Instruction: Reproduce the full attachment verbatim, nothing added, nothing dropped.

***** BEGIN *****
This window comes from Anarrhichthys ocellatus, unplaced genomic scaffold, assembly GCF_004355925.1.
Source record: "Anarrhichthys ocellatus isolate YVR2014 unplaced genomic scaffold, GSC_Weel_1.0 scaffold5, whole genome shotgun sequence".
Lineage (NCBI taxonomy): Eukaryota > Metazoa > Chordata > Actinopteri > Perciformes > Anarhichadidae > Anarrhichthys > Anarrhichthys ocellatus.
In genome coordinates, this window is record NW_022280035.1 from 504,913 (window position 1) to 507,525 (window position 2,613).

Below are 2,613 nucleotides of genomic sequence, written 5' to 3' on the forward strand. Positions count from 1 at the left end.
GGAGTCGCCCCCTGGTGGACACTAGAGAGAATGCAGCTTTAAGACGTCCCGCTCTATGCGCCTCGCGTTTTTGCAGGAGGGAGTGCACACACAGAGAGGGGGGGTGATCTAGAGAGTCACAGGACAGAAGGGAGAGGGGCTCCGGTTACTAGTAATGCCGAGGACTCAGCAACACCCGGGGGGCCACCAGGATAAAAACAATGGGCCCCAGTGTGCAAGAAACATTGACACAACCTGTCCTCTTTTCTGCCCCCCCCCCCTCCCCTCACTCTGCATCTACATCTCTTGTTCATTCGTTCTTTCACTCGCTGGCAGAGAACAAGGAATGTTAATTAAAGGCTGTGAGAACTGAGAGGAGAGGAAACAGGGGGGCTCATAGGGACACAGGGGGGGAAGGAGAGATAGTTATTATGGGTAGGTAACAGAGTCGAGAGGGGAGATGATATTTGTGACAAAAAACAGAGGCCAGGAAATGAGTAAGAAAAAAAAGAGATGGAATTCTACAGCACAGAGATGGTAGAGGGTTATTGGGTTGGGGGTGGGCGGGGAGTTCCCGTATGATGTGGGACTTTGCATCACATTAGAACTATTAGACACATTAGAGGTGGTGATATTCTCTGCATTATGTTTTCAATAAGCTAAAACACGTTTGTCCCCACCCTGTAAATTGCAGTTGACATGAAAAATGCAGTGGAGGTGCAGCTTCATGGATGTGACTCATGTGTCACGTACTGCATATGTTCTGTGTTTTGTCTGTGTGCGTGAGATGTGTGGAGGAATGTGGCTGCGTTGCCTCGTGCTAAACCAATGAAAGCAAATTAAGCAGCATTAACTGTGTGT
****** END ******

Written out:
This window comes from Anarrhichthys ocellatus, unplaced genomic scaffold, assembly GCF_004355925.1.
Source record: "Anarrhichthys ocellatus isolate YVR2014 unplaced genomic scaffold, GSC_Weel_1.0 scaffold5, whole genome shotgun sequence".
Lineage (NCBI taxonomy): Eukaryota > Metazoa > Chordata > Actinopteri > Perciformes > Anarhichadidae > Anarrhichthys > Anarrhichthys ocellatus.
In genome coordinates, this window is record NW_022280035.1 from 504,913 (window position 1) to 507,525 (window position 2,613).

Below are 2,613 nucleotides of genomic sequence, written 5' to 3' on the forward strand. Positions count from 1 at the left end.
GGAGTCGCCCCCTGGTGGACACTAGAGAGAATGCAGCTTTAAGACGTCCCGCTCTATGCGCCTCGCGTTTTTGCAGGAGGGAGTGCACACACAGAGAGGGGGGGTGATCTAGAGAGTCACAGGACAGAAGGGAGAGGGGCTCCGGTTACTAGTAATGCCGAGGACTCAGCAACACCCGGGGGGCCACCAGGATAAAAACAATGGGCCCCAGTGTGCAAGAAACATTGACACAACCTGTCCTCTTTTCTGCCCCCCCCCCCTCCCCTCACTCTGCATCTACATCTCTTGTTCATTCGTTCTTTCACTCGCTGGCAGAGAACAAGGAATGTTAATTAAAGGCTGTGAGAACTGAGAGGAGAGGAAACAGGGGGGCTCATAGGGACACAGGGGGGGAAGGAGAGATAGTTATTATGGGTAGGTAACAGAGTCGAGAGGGGAGATGATATTTGTGACAAAAAACAGAGGCCAGGAAATGAGTAAGAAAAAAAAGAGATGGAATTCTACAGCACAGAGATGGTAGAGGGTTATTGGGTTGGGGGTGGGCGGGGAGTTCCCGTATGATGTGGGACTTTGCATCACATTAGAACTATTAGACACATTAGAGGTGGTGATATTCTCTGCATTATGTTTTCAATAAGCTAAAACACGTTTGTCCCCACCCTGTAAATTGCAGTTGACATGAAAAATGCAGTGGAGGTGCAGCTTCATGGATGTGACTCATGTGTCACGTACTGCATATGTTCTGTGTTTTGTCTGTGTGCGTGAGATGTGTGGAGGAATGTGGCTGCGTTGCCTCGTGCTAAACCAATGAAAGCAAATTAAGCAGCATTAACTGTGTGT